News Release

Technology transfer deficits jeopardize climate targets

Peer-Reviewed Publication

Research Institute for Sustainability (RIFS) – Helmholtz Centre Potsdam

Many developing countries have made their nationally determined climate contributions submitted under the Paris Agreement conditional on receiving climate finance, technology transfer, and capacity-building support. However, developed countries have so far failed to deliver tech transfer to the extent promised. According to a new study, public-private partnerships and other energy initiatives can only partially make up for this shortfall. While their role in supporting the growth of low-carbon energy systems in the Global South is proving crucial, their contribution in terms of technology transfer is insufficient.

Developed countries have pledged to provide US$100 billion annually from public and private sources for climate finance starting in 2020. Technology transfer is an important part of this: While developing and emerging countries need climate finance to build out clean energy solutions, knowledge is pivotal to harnessing their benefits.

This has not been achieved to date - and not only because climate financing is lacking. "Most patents for low-carbon technologies are held by companies in the Global North. This gives them a significant competitive advantage. They only share their knowledge when it is beneficial for them," explains co-author Andreas Goldthau (Institute for Advanced Sustainability Studies, Potsdam/University of Erfurt). China is the only emerging market that has successfully attracted technology transfer through foreign direct investment. In order to tap into the Chinese market, companies were willing to "transfer" their technologies, i.e. share their knowledge.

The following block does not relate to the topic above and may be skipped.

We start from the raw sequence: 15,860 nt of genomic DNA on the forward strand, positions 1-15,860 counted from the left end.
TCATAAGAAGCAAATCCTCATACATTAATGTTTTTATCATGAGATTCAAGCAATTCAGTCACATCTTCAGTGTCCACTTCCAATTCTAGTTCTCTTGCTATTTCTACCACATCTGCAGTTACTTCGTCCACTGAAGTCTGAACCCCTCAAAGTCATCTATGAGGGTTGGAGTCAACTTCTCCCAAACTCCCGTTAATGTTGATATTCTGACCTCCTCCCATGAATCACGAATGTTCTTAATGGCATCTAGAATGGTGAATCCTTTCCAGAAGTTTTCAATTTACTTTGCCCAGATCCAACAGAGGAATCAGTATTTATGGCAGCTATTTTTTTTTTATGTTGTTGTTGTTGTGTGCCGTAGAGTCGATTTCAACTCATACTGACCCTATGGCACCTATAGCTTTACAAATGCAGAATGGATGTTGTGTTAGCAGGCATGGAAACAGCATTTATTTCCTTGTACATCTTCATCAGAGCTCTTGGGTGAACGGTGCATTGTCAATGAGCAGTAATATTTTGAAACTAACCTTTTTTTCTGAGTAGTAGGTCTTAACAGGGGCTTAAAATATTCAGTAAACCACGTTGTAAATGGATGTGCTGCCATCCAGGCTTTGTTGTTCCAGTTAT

China's recipe for success is not easily transferable

China's success in building a low-carbon technology sector can be broadly attributed to the high innovation capacity of Chinese industry as well as various policy measures. "These include the promotion of joint ventures and knowledge transfer, but also local content requirements that compel foreign investors to use products or services made in China. China was able to push through these measures by leveraging its large and profitable market," says lead author Silvia Weko (IASS/University of Erfurt). In other developing and emerging economies, similar efforts have proven ineffective or even counterproductive.

There, foreign investment in low-carbon energy systems and associated knowledge transfer remains critically insufficient. As a consequence, many developing countries continue to invest in predominantly fossil fuel technologies. There are concerns that countries may become locked in to high-carbon energy systems as a result.

A stronger focus on promoting low-carbon technology transfer is needed

What options are available to countries that want to increase the transfer of technology but are unable to achieve this through market mechanisms or policy? Technology transfer initiatives, such as public-private partnerships or platforms like the United Nations Climate Technology Center and Network (CTCN), work to advance energy transitions in the Global South. Such initiatives were intended to fill the gap in the market, but their track record is mixed, according to the IASS researchers' analysis.

Weko and Goldthau identified 71 initiatives that include technology transfer among their goals. Many of these are active in countries where only a small proportion of the population has access to electricity. Their efforts to support the development of sustainable energy systems in these countries are largely successful. However, just 26 of the 71 initiatives studied actually pursue technology transfer activities.

In order to increase knowledge transfer to developing countries and emerging economies, industrialized countries must keep their funding promises and provide greater support to the United Nations Climate Technology Center and Network, the researchers argue. The transfer gap cannot be closed with the current patchwork approach. Trade and regional cooperation also offer opportunities for countries to pool resources and demand in order to negotiate better terms.

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